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Attracting Butterflies To Your Garden

by Karen Marquardt

Everyone loves butterflies, and most people want more of them around. There are several ways you can attract butterflies to your garden.

The first part of attracting butterflies is understanding their needs. Butterflies are insects that go through four complete life stages, each with different needs. Two of these stages, butterfly and caterpillar need food sources; and two stages, pupa and egg need shelter. Understanding the food and shelter needs of different butterflies helps attract them to your garden.

Most butterflies, as adults, feed on nectar producing flowers but others feed on everything from animal dung to tree sap. Planting nectar producing flowers, particularly native plants, will entice butterflies into your yard. You can also set up feeding stations, with nectar and fruit. Adult butterflies also feed at different heights, so providing a variety of plants in also necessary. Some of the great Central Texas butterfly flowers are coneflowers, passionflowers, mistflower, pentas, lantana, pavonia, zinnias, milkweed, sunflowers, queen Anne’s lace, and butterfly bush. The most common recommendations for attracting both bees and butterflies is to plant flowers, especially ones that provide a resting place (think large and flat, like a daisy).

Butterflies also need host plants, where they lay their eggs and where caterpillars feed. One of the biggest aspects of inviting butterflies into your garden in a tolerance for caterpillar chewed leaves. Caterpillars are voracious eaters, and can leave plants looking awful. Adding plants that you don’t mind seeing chewed on can keep butterflies in your yard. Most swallowtail butterflies, my favorites, like plants in the parsley and citrus families. Monarchs lay eggs exclusively on milkweed plants, and many other butterflies like milkweed. Fritillaries like passionflowers, and other butterflies favor different trees and flowers for host plants. Many of the native plants which host butterflies are seen as weeds, but are crucial to butterfly reproduction. Host plants can be added to the backs of beds and other places where the chewed leaves can be tolerated. I always plant dill in my herb garden because I like the butterflies, not because I love the flavor of dill.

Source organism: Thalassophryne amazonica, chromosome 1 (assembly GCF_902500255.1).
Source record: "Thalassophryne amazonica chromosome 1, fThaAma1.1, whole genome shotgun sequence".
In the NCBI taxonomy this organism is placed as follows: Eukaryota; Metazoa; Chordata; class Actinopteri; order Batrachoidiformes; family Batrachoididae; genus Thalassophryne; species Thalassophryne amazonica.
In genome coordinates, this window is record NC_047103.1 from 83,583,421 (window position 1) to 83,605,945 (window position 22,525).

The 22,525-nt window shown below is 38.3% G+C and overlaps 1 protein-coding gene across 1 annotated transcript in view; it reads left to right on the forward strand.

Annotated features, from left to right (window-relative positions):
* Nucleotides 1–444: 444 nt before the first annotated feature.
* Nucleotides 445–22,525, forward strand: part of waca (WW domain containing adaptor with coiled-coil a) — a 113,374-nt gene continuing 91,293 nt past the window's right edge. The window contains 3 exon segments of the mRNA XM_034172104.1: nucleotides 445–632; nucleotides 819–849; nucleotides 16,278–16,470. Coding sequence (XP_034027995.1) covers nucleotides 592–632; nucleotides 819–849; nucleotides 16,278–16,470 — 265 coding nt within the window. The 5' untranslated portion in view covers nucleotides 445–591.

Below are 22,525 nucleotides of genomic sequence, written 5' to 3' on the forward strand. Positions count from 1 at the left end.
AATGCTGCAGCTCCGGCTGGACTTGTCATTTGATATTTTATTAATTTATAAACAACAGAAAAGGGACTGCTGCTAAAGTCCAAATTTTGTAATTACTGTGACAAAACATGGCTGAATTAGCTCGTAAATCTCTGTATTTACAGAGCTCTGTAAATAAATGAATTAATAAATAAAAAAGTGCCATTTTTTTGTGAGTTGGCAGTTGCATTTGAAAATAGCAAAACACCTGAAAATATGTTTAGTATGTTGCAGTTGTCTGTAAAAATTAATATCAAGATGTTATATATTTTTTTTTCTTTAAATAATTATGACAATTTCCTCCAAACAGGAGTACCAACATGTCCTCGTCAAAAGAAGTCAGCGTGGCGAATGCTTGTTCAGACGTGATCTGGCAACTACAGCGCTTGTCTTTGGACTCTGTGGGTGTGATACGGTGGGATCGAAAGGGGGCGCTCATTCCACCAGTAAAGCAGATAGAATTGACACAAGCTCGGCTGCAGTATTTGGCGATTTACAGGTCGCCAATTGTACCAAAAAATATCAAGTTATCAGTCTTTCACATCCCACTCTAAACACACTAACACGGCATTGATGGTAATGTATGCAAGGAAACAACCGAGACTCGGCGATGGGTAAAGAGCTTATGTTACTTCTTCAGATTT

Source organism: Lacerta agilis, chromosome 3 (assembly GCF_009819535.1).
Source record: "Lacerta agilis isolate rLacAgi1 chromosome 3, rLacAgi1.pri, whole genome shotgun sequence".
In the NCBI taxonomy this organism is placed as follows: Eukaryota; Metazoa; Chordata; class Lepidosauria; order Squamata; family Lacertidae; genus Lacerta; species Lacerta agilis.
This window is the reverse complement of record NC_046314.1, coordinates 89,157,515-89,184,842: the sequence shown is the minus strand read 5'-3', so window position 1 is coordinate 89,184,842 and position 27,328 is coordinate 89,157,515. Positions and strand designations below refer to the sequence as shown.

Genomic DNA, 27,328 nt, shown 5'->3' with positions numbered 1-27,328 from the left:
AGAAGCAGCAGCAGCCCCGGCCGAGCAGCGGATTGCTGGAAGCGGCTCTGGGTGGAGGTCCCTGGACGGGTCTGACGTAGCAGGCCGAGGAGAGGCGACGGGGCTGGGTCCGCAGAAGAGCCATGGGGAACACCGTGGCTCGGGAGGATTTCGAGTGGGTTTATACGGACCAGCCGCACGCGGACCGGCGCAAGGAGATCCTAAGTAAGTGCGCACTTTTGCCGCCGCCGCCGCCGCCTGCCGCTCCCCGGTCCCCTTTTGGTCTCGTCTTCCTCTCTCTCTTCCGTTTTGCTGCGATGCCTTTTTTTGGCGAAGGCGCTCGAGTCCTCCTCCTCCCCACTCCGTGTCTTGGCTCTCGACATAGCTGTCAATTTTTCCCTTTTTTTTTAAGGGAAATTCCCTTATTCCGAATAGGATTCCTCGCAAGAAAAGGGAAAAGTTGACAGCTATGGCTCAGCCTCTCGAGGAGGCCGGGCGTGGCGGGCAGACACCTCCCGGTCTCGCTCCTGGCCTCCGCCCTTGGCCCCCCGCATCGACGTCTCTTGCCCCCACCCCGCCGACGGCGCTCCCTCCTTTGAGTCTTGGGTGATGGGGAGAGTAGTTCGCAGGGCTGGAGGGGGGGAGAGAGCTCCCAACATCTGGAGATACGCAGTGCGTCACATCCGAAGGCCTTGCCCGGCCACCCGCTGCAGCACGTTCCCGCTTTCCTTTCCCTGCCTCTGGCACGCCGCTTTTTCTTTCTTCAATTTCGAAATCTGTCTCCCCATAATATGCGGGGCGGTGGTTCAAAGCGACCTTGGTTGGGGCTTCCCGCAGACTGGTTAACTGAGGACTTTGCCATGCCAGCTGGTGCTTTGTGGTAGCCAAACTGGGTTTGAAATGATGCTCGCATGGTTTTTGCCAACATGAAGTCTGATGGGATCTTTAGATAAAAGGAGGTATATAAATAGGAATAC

One of the last considerations for attracting butterflies is to provide a water source. Butterflies like shallow, low, mineral rich water so adding a small dish with damp crushed granite will provide water for butterflies.

If you provide for their needs, you will have butterflies. Plant flowers, lots of different kinds and different heights, allow the occasional weed, tolerate caterpillar chewed leaves and enjoy a garden full of butterflies!

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